Library advocacy can take many forms and include countless people. From telling fellow shoppers in the grocery line how libraries have changed to speaking up at a city council hearing in support of better salaries for library workers, everyone who cares about libraries--trustees, volunteers, patrons, and staff--are indeed spreading the world about the importance of libraries.
The need for advocacy is greater than ever in this challenging fiscal environment. At a time when there is a nationwide increase in library usage, funding for our beloved institutions is dismal, and in some instances shortages are severe. Stories of closures, reductions in service hours, slashed materials expenditures, deferred building maintenance, and staff layoffs fill the pages of our library literature. Nearly every week we read or hear of instances of the havoc that a gloomy economy is having on library services. And just as often, we hear and read of library workers who have taken up the mantle and sounded the alarm for others to join them in community, campus, or statewide library-support efforts. Despite the disturbing stories, the current situation has done something positive--created new advocates and friends who we hope will stay the course over the long haul.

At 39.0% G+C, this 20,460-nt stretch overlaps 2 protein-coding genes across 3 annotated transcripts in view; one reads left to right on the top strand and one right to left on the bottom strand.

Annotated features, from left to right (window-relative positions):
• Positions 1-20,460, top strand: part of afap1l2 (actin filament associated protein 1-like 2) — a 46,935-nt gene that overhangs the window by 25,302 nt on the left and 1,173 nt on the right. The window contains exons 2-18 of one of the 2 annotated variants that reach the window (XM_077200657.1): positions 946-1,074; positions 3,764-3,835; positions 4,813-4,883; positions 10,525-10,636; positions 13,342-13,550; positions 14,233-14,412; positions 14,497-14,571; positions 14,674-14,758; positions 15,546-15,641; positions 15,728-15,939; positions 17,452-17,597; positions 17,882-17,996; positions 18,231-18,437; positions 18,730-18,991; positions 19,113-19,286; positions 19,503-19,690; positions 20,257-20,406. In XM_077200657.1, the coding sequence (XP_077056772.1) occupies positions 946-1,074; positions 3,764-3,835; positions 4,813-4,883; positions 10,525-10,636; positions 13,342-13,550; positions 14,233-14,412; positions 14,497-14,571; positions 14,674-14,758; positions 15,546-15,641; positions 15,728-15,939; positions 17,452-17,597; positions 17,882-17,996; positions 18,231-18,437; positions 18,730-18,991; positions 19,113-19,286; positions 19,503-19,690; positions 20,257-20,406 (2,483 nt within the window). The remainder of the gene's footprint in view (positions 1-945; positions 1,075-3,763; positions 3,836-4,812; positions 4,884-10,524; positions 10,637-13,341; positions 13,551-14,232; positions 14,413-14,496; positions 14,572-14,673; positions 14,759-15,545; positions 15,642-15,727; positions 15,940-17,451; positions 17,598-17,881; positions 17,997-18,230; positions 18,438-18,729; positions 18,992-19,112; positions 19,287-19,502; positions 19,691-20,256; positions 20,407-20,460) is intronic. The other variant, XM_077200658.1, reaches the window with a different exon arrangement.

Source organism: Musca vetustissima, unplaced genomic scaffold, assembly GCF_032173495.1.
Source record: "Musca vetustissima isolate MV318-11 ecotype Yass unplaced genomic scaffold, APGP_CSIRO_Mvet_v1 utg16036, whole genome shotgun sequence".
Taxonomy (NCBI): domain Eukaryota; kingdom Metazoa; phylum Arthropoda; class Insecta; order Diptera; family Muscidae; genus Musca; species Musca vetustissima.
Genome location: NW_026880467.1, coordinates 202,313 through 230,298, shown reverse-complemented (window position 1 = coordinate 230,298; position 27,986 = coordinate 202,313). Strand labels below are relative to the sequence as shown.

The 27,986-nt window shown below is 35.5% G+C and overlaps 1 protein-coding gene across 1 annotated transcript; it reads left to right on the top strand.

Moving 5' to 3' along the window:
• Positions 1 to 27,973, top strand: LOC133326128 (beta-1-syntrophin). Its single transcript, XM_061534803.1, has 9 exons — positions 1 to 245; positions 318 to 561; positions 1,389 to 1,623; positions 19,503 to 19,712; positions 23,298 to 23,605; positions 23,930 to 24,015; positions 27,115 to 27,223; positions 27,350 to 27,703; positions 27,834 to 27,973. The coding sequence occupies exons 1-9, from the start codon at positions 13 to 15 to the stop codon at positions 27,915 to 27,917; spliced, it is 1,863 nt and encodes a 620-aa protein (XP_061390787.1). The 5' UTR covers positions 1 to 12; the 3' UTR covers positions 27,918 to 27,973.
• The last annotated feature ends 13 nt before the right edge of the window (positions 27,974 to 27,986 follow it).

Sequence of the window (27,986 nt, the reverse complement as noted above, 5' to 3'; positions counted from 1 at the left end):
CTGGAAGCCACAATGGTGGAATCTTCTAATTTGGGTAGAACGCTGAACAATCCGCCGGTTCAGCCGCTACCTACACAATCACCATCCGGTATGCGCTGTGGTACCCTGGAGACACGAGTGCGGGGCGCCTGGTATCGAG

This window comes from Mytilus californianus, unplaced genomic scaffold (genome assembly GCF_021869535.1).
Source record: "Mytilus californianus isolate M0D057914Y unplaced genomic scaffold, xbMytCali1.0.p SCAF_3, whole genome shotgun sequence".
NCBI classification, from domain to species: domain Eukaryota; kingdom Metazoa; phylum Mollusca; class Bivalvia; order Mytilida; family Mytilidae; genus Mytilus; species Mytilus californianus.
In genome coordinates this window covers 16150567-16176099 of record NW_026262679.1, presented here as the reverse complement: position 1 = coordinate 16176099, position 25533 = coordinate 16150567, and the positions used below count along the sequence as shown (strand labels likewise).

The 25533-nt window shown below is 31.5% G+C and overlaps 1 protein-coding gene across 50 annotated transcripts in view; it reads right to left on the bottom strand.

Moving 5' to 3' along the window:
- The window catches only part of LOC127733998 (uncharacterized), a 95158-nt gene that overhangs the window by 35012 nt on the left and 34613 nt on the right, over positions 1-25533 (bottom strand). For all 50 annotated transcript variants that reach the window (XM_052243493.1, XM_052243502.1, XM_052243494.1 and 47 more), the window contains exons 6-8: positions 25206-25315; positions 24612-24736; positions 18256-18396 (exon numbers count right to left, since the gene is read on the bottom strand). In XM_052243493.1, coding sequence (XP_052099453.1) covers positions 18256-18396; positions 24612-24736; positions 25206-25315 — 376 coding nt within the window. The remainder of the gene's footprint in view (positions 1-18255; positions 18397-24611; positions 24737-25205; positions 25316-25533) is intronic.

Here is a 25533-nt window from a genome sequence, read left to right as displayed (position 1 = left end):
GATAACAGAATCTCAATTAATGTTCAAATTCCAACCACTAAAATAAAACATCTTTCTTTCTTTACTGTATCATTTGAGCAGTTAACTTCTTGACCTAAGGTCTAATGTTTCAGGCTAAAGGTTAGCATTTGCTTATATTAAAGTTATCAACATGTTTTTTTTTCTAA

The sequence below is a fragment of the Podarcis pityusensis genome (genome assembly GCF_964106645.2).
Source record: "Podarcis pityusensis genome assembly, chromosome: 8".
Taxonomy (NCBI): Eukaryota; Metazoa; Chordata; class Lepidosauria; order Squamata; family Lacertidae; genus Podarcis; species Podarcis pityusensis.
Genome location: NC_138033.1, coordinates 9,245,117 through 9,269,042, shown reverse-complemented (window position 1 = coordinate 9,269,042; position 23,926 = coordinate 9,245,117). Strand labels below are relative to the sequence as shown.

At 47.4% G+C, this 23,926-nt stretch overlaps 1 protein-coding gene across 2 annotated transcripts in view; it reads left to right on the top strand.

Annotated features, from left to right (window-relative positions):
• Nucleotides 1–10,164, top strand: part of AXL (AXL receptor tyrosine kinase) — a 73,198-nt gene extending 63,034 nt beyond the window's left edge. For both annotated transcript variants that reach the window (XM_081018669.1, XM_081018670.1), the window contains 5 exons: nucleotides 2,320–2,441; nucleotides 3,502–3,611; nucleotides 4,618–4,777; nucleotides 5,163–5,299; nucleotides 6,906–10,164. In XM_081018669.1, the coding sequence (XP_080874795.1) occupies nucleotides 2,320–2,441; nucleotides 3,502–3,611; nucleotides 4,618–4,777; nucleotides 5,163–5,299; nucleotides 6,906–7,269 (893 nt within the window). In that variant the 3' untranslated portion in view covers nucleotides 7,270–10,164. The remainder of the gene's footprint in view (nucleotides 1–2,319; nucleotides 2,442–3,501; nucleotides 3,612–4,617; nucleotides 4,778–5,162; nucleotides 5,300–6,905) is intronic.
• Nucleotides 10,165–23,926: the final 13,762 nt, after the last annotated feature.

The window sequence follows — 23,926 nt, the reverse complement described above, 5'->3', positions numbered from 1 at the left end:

Over the years, many of us have become advocates--by design or circumstance--in defense of our library budgets. As I travel and speak about equity of access, the advocacy component of this overall theme continues to take prominence. At a recent program sponsored by the South East Florida Library and Information Network (SEFLIN), Peter Pearson, executive director of the St. Paul (Minn.) Public Library Foundation, presented an overview of how to expand equity of access during severe economic times. His main components were private fundraising and development (not to replace public dollars, but to expand opportunities), strategic alliances and partnerships, and political advocacy.
As essential as it is to …